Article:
The French Revolution for visitors to France

As a traveller in France the main signs you will see of the French revolution are castles that were damaged - many so badly that you won't see them at all, some still in ruins, and others that have subsequently been renovated. So you will frequently be seeing the 'after-effects' of the French revolution as you explore...without realising it!

Guide to the events before, during and after the French Revolution

The calm before the storm: King Louis XVI, the Sun King

In 1643, France was appointed a new King who would reign for seventy-two years until 1715 and gain the title of longest reigning monarch in European history. At the tender age of four, Louis Dieudonne (as he was named at birth) was crowned King. He didn’t begin his control of the government however, until 1661 when Jules Mazarin (the chief minister) died.

During his reign, King Louis XIV was nicknamed the ‘Sun King’, and his contemporaries saw him strongly connected with the Greek god Apollo. In astrological terms, the planets revolve around the sun, just as the French government considered France to revolve around King Louis.

During his childhood, King Louis was not blessed with the best of luck. His parents neglected him and the noble people of Paris revolted against the monarchy as he grew up, holding Louis and his Mother captive. These unfortunate events are said to have shaped the archetypal ‘King-like’ qualities that Louis exhibited in later life.

Not only was King Louis’ a highly successful monarch, working to protect and maintain his state, but he also built France to be one of the strongest countries in Europe. Its culture was transformed from medieval depravity to one of majestic beauty. This was portrayed in 1661, when Louie transformed a Versailles lodge into his glorious palace.

The Sun King led France through four great wars and dealt with his fair share of critique and conflict. For example, in 1708 the town of Lille was captured. However, King Louis never once doubted his right to be King and he is still known as one of the few true absolutist monarchs (a government which has no bodies of law that have power over the ruling monarch).

To some, this monarchical form seems dangerous and unwise, but for the people of France during the 17th century, it was a fine way to have their government controlled. This was all thanks to their King’s extraordinary ability to do in 54 years what previous monarchs had been striving to achieve for hundreds of years.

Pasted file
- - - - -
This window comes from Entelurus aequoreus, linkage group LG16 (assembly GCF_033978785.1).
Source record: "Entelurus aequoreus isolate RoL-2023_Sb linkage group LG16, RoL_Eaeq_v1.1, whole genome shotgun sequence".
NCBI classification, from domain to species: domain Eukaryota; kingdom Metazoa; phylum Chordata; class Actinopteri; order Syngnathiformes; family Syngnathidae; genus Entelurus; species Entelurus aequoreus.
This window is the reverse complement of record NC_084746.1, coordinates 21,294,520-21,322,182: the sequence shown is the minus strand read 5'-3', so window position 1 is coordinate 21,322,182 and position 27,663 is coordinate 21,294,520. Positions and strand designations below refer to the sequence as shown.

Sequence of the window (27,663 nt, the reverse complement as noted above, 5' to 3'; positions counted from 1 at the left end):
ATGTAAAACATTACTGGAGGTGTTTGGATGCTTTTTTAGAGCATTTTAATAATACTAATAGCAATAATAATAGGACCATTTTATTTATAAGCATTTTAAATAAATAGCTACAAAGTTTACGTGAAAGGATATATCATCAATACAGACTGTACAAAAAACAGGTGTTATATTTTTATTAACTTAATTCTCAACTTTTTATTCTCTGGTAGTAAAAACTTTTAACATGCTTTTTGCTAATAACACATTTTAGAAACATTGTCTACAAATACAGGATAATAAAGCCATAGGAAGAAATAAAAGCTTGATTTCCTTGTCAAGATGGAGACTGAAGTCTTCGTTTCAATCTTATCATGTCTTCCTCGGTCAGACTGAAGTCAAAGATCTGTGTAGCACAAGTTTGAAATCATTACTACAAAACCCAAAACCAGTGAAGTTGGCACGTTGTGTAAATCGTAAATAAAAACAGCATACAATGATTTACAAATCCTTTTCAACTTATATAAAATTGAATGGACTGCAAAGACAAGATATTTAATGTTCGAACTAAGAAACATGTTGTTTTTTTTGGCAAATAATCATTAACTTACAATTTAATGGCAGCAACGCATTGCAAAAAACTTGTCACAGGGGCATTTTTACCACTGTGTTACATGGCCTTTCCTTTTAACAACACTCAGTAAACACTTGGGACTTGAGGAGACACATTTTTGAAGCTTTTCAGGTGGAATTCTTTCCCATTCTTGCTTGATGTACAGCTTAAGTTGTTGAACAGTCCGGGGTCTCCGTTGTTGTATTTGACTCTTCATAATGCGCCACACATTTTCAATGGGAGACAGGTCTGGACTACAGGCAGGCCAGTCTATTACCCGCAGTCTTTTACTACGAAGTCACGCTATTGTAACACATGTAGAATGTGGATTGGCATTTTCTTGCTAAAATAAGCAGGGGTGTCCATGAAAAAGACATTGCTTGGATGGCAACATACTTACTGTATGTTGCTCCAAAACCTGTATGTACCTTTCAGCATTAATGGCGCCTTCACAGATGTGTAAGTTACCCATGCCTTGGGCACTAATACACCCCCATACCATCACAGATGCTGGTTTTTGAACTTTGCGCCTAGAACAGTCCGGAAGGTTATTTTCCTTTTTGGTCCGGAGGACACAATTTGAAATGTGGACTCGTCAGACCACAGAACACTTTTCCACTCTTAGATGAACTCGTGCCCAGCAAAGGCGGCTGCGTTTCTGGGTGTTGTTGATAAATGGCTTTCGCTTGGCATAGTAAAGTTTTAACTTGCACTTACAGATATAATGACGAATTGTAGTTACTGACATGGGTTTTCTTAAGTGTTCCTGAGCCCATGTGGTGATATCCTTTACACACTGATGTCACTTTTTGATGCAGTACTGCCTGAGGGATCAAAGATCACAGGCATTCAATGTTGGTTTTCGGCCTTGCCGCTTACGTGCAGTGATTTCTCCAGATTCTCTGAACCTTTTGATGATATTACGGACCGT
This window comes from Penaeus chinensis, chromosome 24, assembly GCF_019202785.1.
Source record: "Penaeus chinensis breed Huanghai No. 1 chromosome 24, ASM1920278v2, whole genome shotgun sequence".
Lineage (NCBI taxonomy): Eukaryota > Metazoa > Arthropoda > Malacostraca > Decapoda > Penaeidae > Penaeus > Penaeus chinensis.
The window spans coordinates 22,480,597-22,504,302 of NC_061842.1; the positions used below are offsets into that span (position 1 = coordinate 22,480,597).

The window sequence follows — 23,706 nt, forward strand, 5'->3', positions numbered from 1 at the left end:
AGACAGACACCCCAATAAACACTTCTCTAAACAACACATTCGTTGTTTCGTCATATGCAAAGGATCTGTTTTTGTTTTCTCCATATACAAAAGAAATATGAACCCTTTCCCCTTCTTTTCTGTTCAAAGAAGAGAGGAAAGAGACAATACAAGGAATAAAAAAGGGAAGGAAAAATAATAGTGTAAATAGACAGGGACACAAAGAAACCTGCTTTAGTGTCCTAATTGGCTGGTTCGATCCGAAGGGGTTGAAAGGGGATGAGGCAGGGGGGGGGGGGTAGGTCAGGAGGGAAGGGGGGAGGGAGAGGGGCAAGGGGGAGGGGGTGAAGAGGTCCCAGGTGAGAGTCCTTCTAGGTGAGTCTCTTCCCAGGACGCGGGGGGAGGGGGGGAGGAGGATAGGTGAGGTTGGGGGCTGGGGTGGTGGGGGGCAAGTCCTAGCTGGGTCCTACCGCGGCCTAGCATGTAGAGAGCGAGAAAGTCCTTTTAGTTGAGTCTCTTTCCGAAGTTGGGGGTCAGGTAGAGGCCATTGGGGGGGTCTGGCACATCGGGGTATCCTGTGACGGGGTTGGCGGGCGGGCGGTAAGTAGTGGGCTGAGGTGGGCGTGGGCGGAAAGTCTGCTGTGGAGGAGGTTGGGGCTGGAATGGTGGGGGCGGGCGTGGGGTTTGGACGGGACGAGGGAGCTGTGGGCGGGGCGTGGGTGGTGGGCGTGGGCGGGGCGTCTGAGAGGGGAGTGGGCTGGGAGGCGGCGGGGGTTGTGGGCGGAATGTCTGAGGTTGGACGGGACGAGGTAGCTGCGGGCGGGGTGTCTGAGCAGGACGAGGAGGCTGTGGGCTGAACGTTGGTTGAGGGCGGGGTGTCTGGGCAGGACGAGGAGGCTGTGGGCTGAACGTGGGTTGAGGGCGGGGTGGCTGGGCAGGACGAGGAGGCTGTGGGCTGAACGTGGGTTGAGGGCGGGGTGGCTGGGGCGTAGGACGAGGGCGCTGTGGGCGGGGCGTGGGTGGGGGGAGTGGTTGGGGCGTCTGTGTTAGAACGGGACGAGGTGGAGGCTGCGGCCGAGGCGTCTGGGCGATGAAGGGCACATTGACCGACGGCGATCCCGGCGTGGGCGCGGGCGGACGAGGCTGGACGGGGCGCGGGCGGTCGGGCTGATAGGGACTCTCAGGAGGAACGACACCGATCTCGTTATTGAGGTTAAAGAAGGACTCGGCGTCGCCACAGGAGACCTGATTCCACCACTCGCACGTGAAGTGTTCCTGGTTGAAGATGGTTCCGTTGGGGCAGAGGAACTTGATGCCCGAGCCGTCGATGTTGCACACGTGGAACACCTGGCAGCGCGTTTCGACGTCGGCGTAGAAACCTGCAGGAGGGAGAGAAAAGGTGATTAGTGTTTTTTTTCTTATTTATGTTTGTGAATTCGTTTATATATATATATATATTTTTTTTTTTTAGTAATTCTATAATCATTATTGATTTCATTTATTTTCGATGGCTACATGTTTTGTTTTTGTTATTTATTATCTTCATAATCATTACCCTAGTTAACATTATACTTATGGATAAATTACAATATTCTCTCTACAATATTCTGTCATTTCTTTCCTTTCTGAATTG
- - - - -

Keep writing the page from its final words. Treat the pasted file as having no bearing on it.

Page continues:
However, not only did King Louis create a powerful France, but also his death in 1715 left the country in large amounts of debt after the construction of his palaces, the wars won and the wars lost. These elements, coupled with the persecution of the Protestant Reformed Church of France set France up for the revolution which followed in the 18th century.

Marie Antoinette, a foreign queen

Born in Vienna in 1755, Marie Antoinette was the fifteenth child of the Roman Emperor Francis I and grew up in an environment which mixed regal and judicial living (Marie Antoinette’s parents governed the basic changed in the European courts). She became Queen of France at the age of just fourteen, when she married Louis Auguste (King Louis XVI). This 18th century Archduchess of Austria was originally named ‘Maria Antonia Josepha Johanna von Habsburg-Lothringen’ at birth and met her untimely execution for treason in 1793.

Marie and Louis’ early marriage was somewhat unhappy and unconsummated due to Louis’ impotence. She became tiresome of the daily responsibilities that came with being a Queen i.e. Court rituals and etiquette. The Petit Trianon was an 18th century chateau with both Neoclassical and Rococo styles of architecture and it soon became a retreat and sanctuary for Marie Antoinette. She renovated the building with the aim of recreating her picturesque and peaceful childhood in Vienna, which she missed so much. Here she ignored her Imperial life, pretending to be a milk maid.

Born into a life of riches and royalty, Marie Antoinette was blissfully unaware of what was to become her ill-fated downfall at the hands of the French Revolution. She became infamous for her frivolous and expensive life of gambling, masquerade balls and night-time promenades. As a result there was a large amount of scandal surrounding her name, the most notable of which being the ‘Diamond Necklace Affair' which implied that she took part in a fraudulent plan to steal a necklace from the crown jewellers.

Marie Antoinette gained a very unpopular reputation between French nobility and even the French public, worsened by the fact that France had been at war with Austria since the early 1700’s.

As the court hearing of the Diamond Necklace Affair ended and Marie Antoinette escaped imprisonment, she and Louis’ resolved their problems in the bedroom and she produced four children. As her social life settled, her bad reputation remained and in 1789 the French people rebelled against the monarchy in an attempt to gain more power - the French Revolution.

Marie Antoinette managed to convince King Louis’ to not give in and maintain royal control. This only increased her unpopularity amongst the public. In 1792 Marie’s husband Louis XVI was tried and executed for treason. After being separated from her son, daughter and sister-in-law Marie was put in a Concierge prison, where she would remain under close watch until her beheading in 1793.

Storming of the Bastille

In 1789 the Storming of the Bastille occurred in Paris on the 14th July. The medieval fortress known as the Bastille only held 7 prisoners but the fall of the fortress was one of the starting points of the French Revolution.


It is said that around 600 people were involved and the total of the crowd was probably less than a thousand. The crowd assembled outside the Bastille around mid-morning, calling for the surrender of the prison, the removal of the guns and the release of the arms and gunpowder. Two representatives of the crowd outside were invited into the fortress to bargain, and another was allowed in around noon with exact demands. However, the negotiations dragged on and the crowd grew and became impatient.